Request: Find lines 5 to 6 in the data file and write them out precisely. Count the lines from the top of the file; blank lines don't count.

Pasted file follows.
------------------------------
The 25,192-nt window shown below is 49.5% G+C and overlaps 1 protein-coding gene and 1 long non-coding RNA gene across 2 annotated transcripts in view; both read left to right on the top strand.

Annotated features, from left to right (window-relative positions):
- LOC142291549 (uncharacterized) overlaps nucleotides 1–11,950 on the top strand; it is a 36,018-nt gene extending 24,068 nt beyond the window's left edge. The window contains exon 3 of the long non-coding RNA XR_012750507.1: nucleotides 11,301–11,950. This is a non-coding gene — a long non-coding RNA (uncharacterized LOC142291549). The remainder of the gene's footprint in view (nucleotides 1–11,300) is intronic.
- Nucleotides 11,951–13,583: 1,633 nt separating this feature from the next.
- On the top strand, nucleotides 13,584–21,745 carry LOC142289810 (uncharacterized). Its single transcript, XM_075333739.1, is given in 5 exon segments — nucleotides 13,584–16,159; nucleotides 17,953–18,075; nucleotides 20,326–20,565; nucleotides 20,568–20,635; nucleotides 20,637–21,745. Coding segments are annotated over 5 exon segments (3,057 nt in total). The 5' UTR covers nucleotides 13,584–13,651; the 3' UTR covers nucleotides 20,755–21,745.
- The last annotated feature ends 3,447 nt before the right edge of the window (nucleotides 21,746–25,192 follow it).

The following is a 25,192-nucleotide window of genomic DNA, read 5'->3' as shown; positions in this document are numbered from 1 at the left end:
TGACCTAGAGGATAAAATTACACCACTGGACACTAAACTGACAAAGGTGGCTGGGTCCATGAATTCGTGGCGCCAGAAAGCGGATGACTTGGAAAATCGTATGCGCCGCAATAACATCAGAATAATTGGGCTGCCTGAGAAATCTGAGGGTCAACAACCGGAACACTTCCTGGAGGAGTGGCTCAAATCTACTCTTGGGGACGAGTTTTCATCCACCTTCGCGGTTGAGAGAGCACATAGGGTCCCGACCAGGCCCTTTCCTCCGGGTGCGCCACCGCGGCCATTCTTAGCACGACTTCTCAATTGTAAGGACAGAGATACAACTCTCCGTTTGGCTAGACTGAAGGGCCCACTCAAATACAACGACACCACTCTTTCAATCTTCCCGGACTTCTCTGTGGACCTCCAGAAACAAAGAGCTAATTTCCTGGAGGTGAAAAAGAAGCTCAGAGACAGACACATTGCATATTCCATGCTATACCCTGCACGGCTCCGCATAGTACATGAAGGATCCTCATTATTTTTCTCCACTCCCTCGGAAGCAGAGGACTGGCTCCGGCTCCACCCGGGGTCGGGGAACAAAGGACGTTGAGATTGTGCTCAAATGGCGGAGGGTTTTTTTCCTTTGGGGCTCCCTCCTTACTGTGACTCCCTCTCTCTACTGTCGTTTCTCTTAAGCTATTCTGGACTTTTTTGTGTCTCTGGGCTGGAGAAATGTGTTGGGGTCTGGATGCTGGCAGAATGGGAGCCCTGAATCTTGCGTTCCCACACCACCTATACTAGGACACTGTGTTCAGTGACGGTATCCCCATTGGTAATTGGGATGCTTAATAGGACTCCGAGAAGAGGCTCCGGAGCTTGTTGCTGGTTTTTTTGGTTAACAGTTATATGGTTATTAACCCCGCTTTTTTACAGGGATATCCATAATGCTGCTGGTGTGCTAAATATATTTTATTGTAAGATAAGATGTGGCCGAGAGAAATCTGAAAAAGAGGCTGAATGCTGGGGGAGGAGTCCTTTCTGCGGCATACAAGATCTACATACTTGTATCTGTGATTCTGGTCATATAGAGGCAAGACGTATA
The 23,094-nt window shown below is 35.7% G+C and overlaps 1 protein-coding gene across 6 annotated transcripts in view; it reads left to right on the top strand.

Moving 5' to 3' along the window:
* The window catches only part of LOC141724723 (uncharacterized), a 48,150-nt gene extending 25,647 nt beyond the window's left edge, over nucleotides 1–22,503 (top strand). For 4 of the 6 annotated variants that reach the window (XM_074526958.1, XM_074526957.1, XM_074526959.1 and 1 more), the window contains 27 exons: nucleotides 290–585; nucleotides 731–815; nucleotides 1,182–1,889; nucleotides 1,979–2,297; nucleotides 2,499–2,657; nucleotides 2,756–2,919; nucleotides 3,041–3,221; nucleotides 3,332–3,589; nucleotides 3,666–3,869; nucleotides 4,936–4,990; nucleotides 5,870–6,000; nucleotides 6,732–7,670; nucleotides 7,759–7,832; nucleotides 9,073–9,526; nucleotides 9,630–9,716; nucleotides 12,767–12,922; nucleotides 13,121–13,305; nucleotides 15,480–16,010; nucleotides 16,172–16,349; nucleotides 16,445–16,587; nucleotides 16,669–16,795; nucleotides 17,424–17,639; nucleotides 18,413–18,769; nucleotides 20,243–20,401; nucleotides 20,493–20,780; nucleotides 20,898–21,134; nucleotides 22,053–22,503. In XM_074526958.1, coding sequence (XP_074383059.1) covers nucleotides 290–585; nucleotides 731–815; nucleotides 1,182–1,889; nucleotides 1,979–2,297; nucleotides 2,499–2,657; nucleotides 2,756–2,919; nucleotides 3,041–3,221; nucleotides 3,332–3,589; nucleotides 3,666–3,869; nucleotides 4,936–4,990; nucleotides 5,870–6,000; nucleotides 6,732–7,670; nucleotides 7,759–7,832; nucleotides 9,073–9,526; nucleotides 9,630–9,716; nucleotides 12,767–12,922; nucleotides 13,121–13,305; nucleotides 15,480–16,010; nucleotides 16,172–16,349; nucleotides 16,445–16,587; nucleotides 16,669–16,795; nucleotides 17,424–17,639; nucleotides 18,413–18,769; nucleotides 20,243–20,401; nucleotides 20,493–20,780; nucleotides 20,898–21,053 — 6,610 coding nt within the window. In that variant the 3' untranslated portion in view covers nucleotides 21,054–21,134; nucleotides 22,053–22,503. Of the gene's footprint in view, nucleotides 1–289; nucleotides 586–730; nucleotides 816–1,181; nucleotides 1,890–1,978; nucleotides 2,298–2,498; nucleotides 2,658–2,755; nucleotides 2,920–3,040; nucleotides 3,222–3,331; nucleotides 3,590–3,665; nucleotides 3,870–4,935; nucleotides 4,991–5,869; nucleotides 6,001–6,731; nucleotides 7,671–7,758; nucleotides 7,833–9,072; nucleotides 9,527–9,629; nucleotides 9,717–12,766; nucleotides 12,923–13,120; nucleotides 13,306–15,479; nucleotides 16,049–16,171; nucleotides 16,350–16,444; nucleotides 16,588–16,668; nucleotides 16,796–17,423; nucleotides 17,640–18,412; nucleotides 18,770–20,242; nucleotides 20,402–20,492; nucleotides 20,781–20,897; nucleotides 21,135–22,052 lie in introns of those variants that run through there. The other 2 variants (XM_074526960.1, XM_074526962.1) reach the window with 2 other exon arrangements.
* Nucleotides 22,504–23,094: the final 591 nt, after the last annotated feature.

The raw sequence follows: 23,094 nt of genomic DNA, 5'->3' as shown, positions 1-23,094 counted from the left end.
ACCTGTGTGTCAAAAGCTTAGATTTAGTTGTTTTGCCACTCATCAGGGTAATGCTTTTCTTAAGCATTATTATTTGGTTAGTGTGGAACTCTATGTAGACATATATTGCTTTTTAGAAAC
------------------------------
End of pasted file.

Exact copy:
- On the top strand, nucleotides 13,584–21,745 carry LOC142289810 (uncharacterized). Its single transcript, XM_075333739.1, is given in 5 exon segments — nucleotides 13,584–16,159; nucleotides 17,953–18,075; nucleotides 20,326–20,565; nucleotides 20,568–20,635; nucleotides 20,637–21,745. Coding segments are annotated over 5 exon segments (3,057 nt in total). The 5' UTR covers nucleotides 13,584–13,651; the 3' UTR covers nucleotides 20,755–21,745.
- The last annotated feature ends 3,447 nt before the right edge of the window (nucleotides 21,746–25,192 follow it).